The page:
Voice Your Vote
This November, I played a part in history. After 18 years of watching and waiting, I finally got the opportunity to help select the people who control much of my country, my opportunities and my life. This November, I voted.
As an Ohio resident, I am engrossed by politics every election year. In fact, I often joke that once Election Day has come and gone, it will be another four years before people begin caring about my state again. On that one day, though, we get our glory -- all eyes are on us. Ohio's 18 electoral votes and, more importantly, its status as a swing and bellwether state make it the home for political advertisements and campaigning. This year, however, Ohio also served as the home of BBYO's first Voice Your Vote Issue Summit, a three-day conference that truly changed the way I look at politics. The 2012 presidential election is an experience I will never forget -- not only because it was my first time voting, but also because of the unique opportunity that Voice Your Vote afforded me.
The day before the election, I drove up to Cleveland, Ohio to meet almost 100 excited teens ready to make their mark on the election. The participants came from all over the country and represented all ends of the political spectrum. From Democratic states like California to Republican states like Texas to swing states like Florida, Virginia, North Carolina, Pennsylvania and Wisconsin, the crowd was diverse. Even so, one thing rang true for every participant. Everyone had a perspective to offer and everyone came to make a difference despite very few of us actually being eligible to cast a ballot.
The first day of the Summit offered participants the chance to learn about each of the major candidates and their parties objectively. From their views on the economy and gay marriage to gun control and foreign policy, we were put into the candidates' shoes. We were instructed to compromise and work together even if we had differing opinions to try and find a middle ground. Of course it was hard and, in some cases, it seemed nearly impossible. We learned how difficult it is for a politician to please everybody.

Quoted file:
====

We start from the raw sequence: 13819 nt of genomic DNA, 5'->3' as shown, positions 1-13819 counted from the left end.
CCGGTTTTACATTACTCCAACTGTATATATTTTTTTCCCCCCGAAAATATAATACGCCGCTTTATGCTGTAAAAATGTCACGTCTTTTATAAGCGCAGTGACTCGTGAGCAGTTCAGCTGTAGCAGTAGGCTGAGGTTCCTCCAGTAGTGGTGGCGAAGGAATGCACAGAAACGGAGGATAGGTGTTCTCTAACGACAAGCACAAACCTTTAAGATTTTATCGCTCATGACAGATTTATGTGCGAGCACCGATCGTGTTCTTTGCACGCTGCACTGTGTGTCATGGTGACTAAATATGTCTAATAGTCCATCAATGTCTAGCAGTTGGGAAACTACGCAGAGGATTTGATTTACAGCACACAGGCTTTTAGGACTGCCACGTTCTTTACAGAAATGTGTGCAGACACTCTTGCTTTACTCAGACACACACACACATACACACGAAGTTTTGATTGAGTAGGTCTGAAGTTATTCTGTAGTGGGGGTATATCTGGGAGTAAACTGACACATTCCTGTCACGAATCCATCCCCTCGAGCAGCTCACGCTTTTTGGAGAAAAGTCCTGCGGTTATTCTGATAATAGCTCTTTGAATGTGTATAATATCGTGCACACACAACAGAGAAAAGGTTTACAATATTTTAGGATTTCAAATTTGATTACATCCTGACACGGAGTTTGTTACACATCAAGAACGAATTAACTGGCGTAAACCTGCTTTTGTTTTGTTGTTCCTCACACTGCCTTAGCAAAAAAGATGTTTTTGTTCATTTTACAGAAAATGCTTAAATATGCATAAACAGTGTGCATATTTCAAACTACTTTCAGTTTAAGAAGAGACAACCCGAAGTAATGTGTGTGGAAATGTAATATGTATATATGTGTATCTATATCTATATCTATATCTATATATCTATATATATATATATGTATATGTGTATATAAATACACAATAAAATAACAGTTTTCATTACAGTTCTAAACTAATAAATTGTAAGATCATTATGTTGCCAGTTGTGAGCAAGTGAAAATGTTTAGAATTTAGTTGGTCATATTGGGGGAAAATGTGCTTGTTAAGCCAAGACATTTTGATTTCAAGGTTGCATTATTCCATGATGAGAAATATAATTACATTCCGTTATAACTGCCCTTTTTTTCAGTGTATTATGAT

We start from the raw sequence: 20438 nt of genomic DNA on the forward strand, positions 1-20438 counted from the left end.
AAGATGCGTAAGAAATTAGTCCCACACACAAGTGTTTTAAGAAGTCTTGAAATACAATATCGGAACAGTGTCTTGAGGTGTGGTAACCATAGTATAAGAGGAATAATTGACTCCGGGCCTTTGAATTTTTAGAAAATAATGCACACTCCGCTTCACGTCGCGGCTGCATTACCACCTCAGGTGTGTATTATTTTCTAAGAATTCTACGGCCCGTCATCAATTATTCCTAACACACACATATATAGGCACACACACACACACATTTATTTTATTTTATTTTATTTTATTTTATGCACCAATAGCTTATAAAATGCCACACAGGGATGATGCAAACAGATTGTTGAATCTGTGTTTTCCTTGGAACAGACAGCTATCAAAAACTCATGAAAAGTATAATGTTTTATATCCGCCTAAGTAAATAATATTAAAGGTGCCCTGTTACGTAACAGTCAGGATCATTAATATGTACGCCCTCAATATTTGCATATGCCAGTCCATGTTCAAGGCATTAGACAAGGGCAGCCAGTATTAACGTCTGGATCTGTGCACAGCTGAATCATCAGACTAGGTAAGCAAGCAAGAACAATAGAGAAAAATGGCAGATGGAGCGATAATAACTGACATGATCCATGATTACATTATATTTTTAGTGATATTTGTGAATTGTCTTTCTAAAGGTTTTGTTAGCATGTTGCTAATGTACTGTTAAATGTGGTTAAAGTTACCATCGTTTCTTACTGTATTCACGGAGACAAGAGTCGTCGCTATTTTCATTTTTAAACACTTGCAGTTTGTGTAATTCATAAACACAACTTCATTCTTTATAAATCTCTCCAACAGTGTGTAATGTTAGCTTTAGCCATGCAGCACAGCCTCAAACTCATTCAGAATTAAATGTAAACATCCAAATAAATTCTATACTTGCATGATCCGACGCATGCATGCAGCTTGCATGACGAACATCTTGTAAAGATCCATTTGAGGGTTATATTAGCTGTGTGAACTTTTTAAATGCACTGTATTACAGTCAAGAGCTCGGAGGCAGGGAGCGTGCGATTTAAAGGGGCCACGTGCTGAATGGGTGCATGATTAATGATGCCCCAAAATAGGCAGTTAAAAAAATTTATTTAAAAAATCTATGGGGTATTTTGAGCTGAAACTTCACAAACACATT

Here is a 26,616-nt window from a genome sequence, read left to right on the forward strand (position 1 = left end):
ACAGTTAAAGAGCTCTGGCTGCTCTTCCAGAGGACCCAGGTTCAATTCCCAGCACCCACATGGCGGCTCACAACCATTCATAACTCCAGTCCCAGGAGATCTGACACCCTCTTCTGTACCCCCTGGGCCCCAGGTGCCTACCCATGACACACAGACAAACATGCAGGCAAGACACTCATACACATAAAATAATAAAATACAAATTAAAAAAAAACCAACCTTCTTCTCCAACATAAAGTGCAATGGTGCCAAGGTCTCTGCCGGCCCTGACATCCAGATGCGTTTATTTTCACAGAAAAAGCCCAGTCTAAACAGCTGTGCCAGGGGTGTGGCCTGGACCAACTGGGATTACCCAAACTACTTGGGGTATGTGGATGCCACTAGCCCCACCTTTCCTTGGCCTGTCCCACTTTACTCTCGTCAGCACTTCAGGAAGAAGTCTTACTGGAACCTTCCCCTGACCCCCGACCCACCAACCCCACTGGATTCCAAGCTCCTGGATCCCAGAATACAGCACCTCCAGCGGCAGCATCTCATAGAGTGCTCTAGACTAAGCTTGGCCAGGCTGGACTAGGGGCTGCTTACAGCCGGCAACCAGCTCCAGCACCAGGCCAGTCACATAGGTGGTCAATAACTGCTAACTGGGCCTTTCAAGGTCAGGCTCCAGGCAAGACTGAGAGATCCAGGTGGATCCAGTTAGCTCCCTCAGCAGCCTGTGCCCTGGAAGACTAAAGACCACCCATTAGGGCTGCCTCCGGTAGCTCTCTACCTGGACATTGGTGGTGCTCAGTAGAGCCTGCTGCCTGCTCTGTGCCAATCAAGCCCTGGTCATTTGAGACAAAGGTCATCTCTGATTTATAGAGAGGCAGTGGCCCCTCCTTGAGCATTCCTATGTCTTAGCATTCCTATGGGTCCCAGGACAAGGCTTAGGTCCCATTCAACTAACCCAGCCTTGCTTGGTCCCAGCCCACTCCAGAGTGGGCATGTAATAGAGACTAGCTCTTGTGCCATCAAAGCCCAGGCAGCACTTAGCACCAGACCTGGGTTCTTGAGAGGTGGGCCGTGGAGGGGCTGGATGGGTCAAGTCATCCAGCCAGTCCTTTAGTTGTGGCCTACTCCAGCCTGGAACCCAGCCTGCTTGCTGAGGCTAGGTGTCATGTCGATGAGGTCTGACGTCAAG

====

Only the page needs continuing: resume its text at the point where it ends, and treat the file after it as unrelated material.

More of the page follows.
Day two was election day -- the core of the conference. We got up bright and early, selected a candidate that we supported, and spent the day making phone calls and going door-to-door canvassing to get out the vote. We worked as hard as we could, knowing that any door we knocked on could very well be the door of the voter that changed the election. The idea may seem far-fetched, but nowhere is that truer than in Ohio.
After canvassing for about 10 hours, we went back to our hotel to watch the results unfold. With maps on the walls, televisions set on MSNBC, FOX and CNN, computers on Huffington Post's politics page and a hundred people on their smart phones, everyone was ready. As the night wound down, emotions ran rampant and, whether or not an individual was happy with the results, we all knew that what we did that day had made a difference.
On the next and last day of Voice Your Vote, we listened to a BBYO alumna and local candidate (whose race was still undecided) talk about her experience working for the government. We also participated in what I believe was the most meaningful part of the three days -- a program centered on the idea of "taking it home." We discussed how we could make a difference in our communities now that the election was over. We knew we could lobby or write letters to elected officials, but we wanted to make a difference with meaningful and constructive efforts like we had in Cleveland. We discussed how to tackle bipartisan issues, such as natural disaster relief, to see tangible results of our efforts.
Before this conference, I never really understood the importance of being civically engaged. I knew I was lucky to come from Ohio, but I never thought that my vote truly mattered. Now, I realize that not only does my vote count, but also that I can make a difference in other ways. By purely taking an interest and educating myself, I can take a stance on the issues. It is my responsibility to take action in my community. Whether I'm meeting with a city council member about the dangerous intersection by my neighborhood or discussing foreign policy with my friends, I know I have BBYO and The Voice Your Vote Issue Summit to thank for the inspiration. My opinion is important and it deserves to be shared. We all want to improve our community; we all want to move forward. This is the start.
This November, I voiced my vote and I will continue to make my voice heard. Will you?